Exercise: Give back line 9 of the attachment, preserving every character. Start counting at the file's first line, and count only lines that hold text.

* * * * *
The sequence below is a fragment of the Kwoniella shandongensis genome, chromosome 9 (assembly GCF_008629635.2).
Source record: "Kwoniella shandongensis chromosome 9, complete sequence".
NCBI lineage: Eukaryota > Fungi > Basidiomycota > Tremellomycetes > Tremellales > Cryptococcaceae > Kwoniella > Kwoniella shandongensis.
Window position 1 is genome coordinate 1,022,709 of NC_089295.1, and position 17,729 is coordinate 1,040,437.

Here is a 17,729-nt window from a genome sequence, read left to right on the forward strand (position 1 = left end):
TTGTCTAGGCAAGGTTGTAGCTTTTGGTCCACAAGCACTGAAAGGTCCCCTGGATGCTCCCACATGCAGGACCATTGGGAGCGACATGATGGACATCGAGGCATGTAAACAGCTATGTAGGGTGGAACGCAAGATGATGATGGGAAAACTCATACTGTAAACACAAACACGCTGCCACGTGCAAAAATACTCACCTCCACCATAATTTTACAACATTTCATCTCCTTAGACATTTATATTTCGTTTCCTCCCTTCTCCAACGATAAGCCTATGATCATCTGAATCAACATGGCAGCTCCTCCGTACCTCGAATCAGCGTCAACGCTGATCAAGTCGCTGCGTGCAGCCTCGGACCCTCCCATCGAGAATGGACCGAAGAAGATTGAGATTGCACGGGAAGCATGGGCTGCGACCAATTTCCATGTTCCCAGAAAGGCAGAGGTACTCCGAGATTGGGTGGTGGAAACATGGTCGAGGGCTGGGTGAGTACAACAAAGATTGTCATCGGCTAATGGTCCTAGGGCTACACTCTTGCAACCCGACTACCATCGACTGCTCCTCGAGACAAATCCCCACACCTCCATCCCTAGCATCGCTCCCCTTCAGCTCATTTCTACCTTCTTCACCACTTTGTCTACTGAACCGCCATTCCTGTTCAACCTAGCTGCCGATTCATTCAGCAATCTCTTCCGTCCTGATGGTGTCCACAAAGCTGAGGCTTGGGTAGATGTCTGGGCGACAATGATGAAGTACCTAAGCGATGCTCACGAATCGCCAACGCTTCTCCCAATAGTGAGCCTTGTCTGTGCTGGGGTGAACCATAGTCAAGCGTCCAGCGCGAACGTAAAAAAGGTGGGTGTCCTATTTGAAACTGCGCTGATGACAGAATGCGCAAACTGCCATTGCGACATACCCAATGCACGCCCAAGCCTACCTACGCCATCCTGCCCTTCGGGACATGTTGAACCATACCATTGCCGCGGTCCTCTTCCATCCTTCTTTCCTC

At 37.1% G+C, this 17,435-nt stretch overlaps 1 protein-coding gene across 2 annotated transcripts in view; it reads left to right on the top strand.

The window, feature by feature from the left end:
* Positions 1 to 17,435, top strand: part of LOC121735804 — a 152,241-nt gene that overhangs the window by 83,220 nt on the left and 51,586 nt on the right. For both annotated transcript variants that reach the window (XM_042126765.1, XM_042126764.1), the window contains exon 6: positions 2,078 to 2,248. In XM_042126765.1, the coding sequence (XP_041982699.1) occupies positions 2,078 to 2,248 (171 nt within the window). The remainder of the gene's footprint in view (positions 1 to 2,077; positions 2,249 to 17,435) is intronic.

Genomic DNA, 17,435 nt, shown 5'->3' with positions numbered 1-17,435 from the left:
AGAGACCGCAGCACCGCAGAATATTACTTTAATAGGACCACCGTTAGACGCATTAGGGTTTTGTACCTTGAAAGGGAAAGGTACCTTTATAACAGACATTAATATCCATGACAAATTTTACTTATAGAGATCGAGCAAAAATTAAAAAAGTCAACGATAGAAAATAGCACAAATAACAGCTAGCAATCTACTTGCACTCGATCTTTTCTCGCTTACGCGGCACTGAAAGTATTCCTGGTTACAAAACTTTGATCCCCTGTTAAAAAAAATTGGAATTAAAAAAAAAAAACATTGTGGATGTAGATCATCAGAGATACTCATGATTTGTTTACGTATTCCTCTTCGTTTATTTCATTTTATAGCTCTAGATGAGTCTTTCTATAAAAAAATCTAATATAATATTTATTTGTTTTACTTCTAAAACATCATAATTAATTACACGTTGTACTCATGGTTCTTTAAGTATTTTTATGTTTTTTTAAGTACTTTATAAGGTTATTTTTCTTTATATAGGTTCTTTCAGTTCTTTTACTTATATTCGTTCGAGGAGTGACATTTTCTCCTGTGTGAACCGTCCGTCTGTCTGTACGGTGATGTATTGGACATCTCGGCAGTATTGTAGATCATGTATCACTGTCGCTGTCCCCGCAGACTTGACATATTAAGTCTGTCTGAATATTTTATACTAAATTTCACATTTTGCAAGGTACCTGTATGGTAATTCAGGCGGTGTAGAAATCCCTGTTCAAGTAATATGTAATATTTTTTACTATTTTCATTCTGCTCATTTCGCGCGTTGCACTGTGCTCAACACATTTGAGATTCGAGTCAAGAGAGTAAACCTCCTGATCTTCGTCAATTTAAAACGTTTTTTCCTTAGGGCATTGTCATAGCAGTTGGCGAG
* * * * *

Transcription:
* Positions 1 to 17,435, top strand: part of LOC121735804 — a 152,241-nt gene that overhangs the window by 83,220 nt on the left and 51,586 nt on the right. For both annotated transcript variants that reach the window (XM_042126765.1, XM_042126764.1), the window contains exon 6: positions 2,078 to 2,248. In XM_042126765.1, the coding sequence (XP_041982699.1) occupies positions 2,078 to 2,248 (171 nt within the window). The remainder of the gene's footprint in view (positions 1 to 2,077; positions 2,249 to 17,435) is intronic.